Another thought I have on this is that lands are viewed as low-threat when played, but removing them is a high-threat action. I think it requires playgroups to reevaluate the threat level of ramp to be more appropriate. I can't tell you how many games someone plays Cultivate, and nobody bats an eye. Perhaps its time they should. Lately I've found myself more conscious of who ramps and when in my meta. Its often highly relevant to why they win, but its dismissed out of hand, especially if the ramp is for basic lands.

SynergyBuild on Land Destruction: A social conversation

1 week ago

So, while Metaknight is particularly broken, do you believe land destruction is broken?

I'd take a look at the best decks in the format, of which, for all of the tier 1 lists, land destruction isn't present, even the next best tier only run a single card or two that destroys lands, and some run Strip Mine.

That is because competitive EDH rarely needs use of land ramp, and while it is certainly present for a deck to have more than 5 lands, it isn't the most common occurrence.

Your claim that Land Destruction is like something that is broken and unbalanced is simply false. It is a responsive effect, making it only as strong as the effect it is counter to.

A more proper comparison is if your friends always play Metaknight, you find a way to beat it with some consistency, finally hurdling some huge mountain in the game, and because your friends are so selfish they want to always win, and never want to lose against you, they ban you from playing with them just so they can keep playing Metaknight and never have any impunity from you.

SynergyBuild on Land Destruction: A social conversation

1 week ago

Just like many strategies, Land Destruction is a counter to large ramp lists. Blowing up lands is a rude to a green player with Rampant Growth as Lightning Bolting a Birds of Paradise is.

Nothing wrong with it at all. I play combo, and land destruction doesn't really affect me. I am sure some combo decks like Scapeshift in modern could have an issue, but against storm or burn, a land destruction deck needs a bit of interactions outside of it to close out a game.

I don't know any players who have an issue with it, at least in modern, commander, or standard, the three formats I personally play. TBH I don't know a standard land destruction deck, but if there is I wouldn't have an issue with it.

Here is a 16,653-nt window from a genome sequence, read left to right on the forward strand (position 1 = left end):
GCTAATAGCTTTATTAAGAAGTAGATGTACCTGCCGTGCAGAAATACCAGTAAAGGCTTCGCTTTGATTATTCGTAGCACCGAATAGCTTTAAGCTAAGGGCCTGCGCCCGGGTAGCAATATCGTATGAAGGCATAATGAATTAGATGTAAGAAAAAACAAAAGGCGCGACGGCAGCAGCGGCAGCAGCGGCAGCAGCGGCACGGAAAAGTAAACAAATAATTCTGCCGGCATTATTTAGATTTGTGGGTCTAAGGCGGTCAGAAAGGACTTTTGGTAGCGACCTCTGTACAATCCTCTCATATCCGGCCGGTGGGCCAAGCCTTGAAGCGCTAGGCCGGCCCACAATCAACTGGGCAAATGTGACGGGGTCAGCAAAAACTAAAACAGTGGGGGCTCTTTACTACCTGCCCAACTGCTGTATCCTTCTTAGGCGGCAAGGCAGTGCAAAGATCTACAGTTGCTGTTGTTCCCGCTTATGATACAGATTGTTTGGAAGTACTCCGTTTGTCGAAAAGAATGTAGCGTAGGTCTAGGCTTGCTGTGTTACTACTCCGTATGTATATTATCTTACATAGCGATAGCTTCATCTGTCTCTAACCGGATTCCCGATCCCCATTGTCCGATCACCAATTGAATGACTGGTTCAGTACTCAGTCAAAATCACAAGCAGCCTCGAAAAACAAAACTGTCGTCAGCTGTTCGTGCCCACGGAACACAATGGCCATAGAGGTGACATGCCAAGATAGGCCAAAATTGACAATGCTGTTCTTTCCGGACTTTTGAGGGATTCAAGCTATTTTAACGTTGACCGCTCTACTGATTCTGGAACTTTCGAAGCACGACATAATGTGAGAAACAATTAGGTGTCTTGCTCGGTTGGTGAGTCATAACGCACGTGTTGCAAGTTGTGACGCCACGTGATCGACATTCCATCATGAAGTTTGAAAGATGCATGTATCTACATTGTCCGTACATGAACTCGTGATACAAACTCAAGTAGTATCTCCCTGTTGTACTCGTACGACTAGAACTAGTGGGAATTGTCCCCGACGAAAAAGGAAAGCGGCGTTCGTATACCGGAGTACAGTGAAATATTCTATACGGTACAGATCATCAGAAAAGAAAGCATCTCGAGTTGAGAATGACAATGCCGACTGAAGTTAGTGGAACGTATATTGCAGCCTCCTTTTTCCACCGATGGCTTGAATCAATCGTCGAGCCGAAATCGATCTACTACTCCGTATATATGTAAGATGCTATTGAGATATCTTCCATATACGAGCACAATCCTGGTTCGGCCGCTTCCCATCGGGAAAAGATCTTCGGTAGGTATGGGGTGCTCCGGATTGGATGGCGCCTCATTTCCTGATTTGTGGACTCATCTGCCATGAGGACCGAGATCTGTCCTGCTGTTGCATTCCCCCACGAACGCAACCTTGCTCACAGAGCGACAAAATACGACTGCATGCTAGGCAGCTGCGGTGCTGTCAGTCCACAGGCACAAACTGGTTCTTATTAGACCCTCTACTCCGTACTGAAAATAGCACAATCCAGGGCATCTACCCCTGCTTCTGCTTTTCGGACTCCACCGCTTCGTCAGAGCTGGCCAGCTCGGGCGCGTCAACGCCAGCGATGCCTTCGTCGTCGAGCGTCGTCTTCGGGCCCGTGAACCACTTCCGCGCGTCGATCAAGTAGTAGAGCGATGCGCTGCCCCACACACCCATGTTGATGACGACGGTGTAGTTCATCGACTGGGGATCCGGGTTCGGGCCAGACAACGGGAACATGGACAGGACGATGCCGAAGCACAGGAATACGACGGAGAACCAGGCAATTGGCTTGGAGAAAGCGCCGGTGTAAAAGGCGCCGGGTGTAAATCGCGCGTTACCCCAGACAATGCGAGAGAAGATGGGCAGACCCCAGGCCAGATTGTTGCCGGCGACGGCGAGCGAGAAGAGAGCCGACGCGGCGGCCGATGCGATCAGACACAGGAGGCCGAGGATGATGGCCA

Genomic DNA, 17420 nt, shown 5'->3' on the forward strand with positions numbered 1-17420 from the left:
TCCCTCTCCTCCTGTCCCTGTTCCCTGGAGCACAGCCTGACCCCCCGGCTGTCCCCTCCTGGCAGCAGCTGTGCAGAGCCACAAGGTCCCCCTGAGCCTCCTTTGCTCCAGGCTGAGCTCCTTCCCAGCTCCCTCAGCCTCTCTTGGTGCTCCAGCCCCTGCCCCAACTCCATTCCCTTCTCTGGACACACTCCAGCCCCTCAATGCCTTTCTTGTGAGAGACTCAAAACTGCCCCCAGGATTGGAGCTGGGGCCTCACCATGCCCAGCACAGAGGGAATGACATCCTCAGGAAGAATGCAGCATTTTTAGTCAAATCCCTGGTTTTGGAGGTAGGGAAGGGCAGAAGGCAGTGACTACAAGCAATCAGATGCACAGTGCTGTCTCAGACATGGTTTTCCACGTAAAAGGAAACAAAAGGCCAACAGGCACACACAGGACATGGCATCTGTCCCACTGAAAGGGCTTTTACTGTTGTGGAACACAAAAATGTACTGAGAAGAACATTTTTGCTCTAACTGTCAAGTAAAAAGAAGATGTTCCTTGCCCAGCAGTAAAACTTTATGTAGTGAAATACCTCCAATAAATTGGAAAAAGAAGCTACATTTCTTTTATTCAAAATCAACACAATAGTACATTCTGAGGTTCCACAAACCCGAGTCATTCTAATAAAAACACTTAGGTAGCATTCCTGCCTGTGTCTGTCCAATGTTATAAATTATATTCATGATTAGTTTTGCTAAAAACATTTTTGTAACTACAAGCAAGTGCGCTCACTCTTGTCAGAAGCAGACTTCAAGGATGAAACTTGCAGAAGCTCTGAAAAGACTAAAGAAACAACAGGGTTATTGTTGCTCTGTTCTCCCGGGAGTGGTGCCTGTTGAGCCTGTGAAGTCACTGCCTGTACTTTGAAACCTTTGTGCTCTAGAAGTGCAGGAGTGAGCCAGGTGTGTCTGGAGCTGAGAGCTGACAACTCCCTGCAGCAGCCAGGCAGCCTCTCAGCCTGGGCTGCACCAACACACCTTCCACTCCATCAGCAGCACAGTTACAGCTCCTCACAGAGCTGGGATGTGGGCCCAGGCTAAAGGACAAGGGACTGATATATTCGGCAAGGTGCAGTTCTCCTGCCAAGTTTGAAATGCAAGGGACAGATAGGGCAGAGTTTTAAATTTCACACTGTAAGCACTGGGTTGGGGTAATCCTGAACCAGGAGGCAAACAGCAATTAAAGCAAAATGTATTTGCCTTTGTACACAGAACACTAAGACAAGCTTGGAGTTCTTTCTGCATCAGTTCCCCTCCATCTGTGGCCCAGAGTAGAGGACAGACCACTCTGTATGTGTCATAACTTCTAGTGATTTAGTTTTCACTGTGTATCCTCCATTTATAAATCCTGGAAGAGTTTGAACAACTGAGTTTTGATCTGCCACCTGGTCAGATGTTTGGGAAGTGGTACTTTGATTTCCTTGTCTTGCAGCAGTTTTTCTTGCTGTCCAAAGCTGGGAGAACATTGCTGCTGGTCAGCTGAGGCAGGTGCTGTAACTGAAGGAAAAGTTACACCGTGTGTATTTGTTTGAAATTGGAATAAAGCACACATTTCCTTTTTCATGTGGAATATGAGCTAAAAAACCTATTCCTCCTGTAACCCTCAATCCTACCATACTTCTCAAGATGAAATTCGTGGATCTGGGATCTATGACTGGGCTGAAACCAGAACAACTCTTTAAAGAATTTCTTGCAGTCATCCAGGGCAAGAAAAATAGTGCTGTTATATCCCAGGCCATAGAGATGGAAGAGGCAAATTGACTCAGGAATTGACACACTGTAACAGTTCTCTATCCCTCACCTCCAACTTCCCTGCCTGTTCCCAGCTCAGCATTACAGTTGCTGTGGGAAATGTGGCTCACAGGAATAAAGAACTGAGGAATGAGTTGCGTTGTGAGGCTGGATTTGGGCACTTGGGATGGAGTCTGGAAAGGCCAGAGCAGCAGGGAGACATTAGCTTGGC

Honestly, land destruction isn't busted. Just like a control deck isn't busted. Both are reactive strategies, and therefor cannot be more busted than the decks that they are reacting to. They can be really good, and there are really good land destruction cards throughout MTG history, but not necessarily broken as a deck's goal.

Strip Mine is stupid good, but a deck that's whole goal is to find a Strip Mine with an Expedition Map, find a Crucible of Worlds, and then slowly blow up your opponents lands will be really inconsistent and not that good. If you go up against a decent aggro list, they drop a Goblin Guide, and while you blow their lands up until they only have 1 land, but they only might need one, or none at all if they have a field.

Spootyone on Tesseract #1: The Contemporary Peasant ...

1 week ago

I actually forgot Force of Will was originally uncommon, honestly. I'd probably not include that in my cube though. It's either ridiculous or horrible depending on the hand. The newly legal Foil seems more balanced.

I can provide some examples are cards excluded due to legality. Off the top of my head, the talismans, Crypt Rats, Accorder Paladin, Miscalculation, Joraga Treespeaker, Enclave Cryptologist, and a smattering of stuff from original Ravnica and Shards block are excluded. Certainly, not all these cards are so powerful they would be excluded on that reason alone, but they are staples.

Ultimately, the rule IS convoluted, but it's also key to the identity of my cube as not having access to a handful of staples means having to adapt a bit. Additionally, while masters sets have legalized many cards, having the rule in place makes masters set release season very fun for me which I enjoy. Same goes for other supplementary produ ts. That's something I want to hold on to.

As for the mana base discussion, I assure you 1 person complaining is not what resulted in the issue. The issue was that cards like Boros Garrison and Wind-Scarred Crag were dead picks in draft. And I wasn't going to only provide dual lands for 7 or 8 guilds. As mentioned before, I could see an argument to banning rare lands that do more than fix mana, I.e. Celestial Colonnade and Strip Mine, as these act much more like spells than lands. But the argument of replacing Blood Crypt with Bloodfell Caves to keep the identity of my cube rings a bit hollow to me. Better mana allows for easier deck building, which also allows for a bit easier drafting. I WANT players to be able to draft red 1 drops and double white 2 drops. I think being able to do so helps balance the aggro decks against the green/white midrange decks that can easily support a deck with more color pips. Now I can understand if you'd disagree with that sentiment, but I'd have to agree to disagree there.